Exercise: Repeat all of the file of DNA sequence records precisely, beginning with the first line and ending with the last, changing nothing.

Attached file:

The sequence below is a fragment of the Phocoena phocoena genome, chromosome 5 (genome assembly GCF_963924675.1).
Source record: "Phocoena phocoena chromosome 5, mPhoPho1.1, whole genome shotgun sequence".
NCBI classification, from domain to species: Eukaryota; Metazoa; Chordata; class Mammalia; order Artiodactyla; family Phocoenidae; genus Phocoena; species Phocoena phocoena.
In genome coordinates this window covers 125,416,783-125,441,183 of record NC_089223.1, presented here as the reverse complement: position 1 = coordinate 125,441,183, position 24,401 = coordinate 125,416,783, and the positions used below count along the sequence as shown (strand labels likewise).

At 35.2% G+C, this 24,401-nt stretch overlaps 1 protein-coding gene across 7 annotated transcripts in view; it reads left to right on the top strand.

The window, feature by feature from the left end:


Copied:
The sequence below is a fragment of the Phocoena phocoena genome, chromosome 5 (genome assembly GCF_963924675.1).
Source record: "Phocoena phocoena chromosome 5, mPhoPho1.1, whole genome shotgun sequence".
NCBI classification, from domain to species: Eukaryota; Metazoa; Chordata; class Mammalia; order Artiodactyla; family Phocoenidae; genus Phocoena; species Phocoena phocoena.
In genome coordinates this window covers 125,416,783-125,441,183 of record NC_089223.1, presented here as the reverse complement: position 1 = coordinate 125,441,183, position 24,401 = coordinate 125,416,783, and the positions used below count along the sequence as shown (strand labels likewise).

At 35.2% G+C, this 24,401-nt stretch overlaps 1 protein-coding gene across 7 annotated transcripts in view; it reads left to right on the top strand.

The window, feature by feature from the left end: